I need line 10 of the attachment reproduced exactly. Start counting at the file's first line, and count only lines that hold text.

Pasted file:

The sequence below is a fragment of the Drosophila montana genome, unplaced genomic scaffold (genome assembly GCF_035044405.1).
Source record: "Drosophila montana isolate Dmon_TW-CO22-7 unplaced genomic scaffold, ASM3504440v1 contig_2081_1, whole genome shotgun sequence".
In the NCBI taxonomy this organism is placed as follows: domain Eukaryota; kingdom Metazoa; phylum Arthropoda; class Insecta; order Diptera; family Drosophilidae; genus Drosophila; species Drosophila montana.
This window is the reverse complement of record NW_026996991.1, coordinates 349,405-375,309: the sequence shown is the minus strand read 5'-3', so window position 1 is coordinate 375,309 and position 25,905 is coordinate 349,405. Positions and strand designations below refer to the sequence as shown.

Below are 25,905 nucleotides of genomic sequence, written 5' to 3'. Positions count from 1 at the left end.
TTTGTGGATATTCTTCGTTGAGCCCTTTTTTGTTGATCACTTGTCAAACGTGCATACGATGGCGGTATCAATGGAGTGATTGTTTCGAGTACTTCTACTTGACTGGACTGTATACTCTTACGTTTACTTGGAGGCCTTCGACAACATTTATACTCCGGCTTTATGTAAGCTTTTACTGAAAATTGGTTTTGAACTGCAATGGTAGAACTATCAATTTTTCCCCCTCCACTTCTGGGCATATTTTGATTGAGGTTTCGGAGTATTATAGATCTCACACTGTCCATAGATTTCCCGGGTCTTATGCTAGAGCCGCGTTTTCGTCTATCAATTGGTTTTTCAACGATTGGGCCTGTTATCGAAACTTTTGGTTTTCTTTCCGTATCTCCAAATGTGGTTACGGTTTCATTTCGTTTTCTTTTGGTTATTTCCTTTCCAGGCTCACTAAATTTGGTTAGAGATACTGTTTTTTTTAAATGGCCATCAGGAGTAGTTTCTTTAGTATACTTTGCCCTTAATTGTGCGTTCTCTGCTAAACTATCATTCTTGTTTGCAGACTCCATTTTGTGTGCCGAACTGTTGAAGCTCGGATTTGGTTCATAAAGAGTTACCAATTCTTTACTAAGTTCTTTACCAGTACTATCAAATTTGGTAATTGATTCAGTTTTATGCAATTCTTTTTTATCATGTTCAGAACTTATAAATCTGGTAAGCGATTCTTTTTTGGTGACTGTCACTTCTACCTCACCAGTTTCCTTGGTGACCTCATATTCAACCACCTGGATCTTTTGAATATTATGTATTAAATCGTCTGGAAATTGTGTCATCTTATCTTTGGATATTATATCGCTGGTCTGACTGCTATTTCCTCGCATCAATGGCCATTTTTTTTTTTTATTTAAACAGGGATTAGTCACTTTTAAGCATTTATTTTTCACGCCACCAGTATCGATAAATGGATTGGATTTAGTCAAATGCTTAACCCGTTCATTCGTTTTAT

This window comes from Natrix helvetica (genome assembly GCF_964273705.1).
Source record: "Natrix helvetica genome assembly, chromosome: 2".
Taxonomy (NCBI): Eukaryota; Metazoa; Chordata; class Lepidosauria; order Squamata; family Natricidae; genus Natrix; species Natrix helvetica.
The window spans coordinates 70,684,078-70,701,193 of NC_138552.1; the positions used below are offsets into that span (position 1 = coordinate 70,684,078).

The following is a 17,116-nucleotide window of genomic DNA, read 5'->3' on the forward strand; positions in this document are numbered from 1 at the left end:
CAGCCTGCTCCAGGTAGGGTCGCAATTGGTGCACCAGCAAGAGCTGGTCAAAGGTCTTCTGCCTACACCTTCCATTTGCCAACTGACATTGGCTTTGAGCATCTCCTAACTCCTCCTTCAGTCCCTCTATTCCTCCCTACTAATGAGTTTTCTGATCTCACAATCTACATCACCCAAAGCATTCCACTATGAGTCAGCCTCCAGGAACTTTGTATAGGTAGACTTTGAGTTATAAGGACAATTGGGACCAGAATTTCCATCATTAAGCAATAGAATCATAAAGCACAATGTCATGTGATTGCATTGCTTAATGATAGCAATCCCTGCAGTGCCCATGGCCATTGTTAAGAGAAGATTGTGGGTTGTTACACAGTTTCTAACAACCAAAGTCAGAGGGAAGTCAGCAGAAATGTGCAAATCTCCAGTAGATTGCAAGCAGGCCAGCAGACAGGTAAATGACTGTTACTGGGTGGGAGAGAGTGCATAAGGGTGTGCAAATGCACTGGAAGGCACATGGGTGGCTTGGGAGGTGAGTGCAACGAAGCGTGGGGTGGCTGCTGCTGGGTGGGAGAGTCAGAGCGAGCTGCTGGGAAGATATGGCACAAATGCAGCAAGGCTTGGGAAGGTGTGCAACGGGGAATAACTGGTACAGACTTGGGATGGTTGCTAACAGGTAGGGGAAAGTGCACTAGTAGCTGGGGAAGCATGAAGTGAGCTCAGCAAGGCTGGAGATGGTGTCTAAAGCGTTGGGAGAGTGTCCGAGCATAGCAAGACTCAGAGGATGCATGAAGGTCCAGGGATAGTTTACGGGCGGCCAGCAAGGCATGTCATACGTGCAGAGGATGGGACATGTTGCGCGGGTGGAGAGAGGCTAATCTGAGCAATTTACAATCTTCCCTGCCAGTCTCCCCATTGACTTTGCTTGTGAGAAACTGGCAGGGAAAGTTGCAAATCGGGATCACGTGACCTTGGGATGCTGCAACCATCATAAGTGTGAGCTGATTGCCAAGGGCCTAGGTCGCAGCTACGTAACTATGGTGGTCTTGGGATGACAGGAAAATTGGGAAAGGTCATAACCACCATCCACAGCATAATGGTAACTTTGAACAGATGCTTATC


The window spans coordinates 70,684,078-70,701,193 of NC_138552.1; the positions used below are offsets into that span (position 1 = coordinate 70,684,078).